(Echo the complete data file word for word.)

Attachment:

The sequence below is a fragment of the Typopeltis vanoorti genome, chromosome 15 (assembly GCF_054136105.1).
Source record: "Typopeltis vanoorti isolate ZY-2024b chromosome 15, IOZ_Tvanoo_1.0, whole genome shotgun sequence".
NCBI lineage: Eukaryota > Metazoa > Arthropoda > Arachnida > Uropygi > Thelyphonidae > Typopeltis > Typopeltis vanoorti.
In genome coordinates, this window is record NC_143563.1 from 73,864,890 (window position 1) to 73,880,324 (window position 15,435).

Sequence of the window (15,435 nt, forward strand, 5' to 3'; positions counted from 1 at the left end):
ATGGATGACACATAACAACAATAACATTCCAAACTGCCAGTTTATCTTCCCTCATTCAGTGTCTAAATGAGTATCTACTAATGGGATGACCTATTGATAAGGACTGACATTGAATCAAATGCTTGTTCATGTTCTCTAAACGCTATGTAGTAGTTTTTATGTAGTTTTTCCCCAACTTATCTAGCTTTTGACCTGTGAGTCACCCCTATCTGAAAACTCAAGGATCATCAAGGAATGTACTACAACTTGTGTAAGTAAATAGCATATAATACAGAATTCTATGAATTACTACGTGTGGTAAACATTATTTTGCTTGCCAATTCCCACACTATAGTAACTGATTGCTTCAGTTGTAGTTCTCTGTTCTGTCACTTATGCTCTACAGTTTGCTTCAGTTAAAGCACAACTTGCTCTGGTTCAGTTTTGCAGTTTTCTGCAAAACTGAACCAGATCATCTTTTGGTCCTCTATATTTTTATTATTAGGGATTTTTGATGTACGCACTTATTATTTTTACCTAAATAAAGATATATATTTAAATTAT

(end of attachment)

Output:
The sequence below is a fragment of the Typopeltis vanoorti genome, chromosome 15 (assembly GCF_054136105.1).
Source record: "Typopeltis vanoorti isolate ZY-2024b chromosome 15, IOZ_Tvanoo_1.0, whole genome shotgun sequence".
NCBI lineage: Eukaryota > Metazoa > Arthropoda > Arachnida > Uropygi > Thelyphonidae > Typopeltis > Typopeltis vanoorti.
In genome coordinates, this window is record NC_143563.1 from 73,864,890 (window position 1) to 73,880,324 (window position 15,435).

Sequence of the window (15,435 nt, forward strand, 5' to 3'; positions counted from 1 at the left end):
ATGGATGACACATAACAACAATAACATTCCAAACTGCCAGTTTATCTTCCCTCATTCAGTGTCTAAATGAGTATCTACTAATGGGATGACCTATTGATAAGGACTGACATTGAATCAAATGCTTGTTCATGTTCTCTAAACGCTATGTAGTAGTTTTTATGTAGTTTTTCCCCAACTTATCTAGCTTTTGACCTGTGAGTCACCCCTATCTGAAAACTCAAGGATCATCAAGGAATGTACTACAACTTGTGTAAGTAAATAGCATATAATACAGAATTCTATGAATTACTACGTGTGGTAAACATTATTTTGCTTGCCAATTCCCACACTATAGTAACTGATTGCTTCAGTTGTAGTTCTCTGTTCTGTCACTTATGCTCTACAGTTTGCTTCAGTTAAAGCACAACTTGCTCTGGTTCAGTTTTGCAGTTTTCTGCAAAACTGAACCAGATCATCTTTTGGTCCTCTATATTTTTATTATTAGGGATTTTTGATGTACGCACTTATTATTTTTACCTAAATAAAGATATATATTTAAATTAT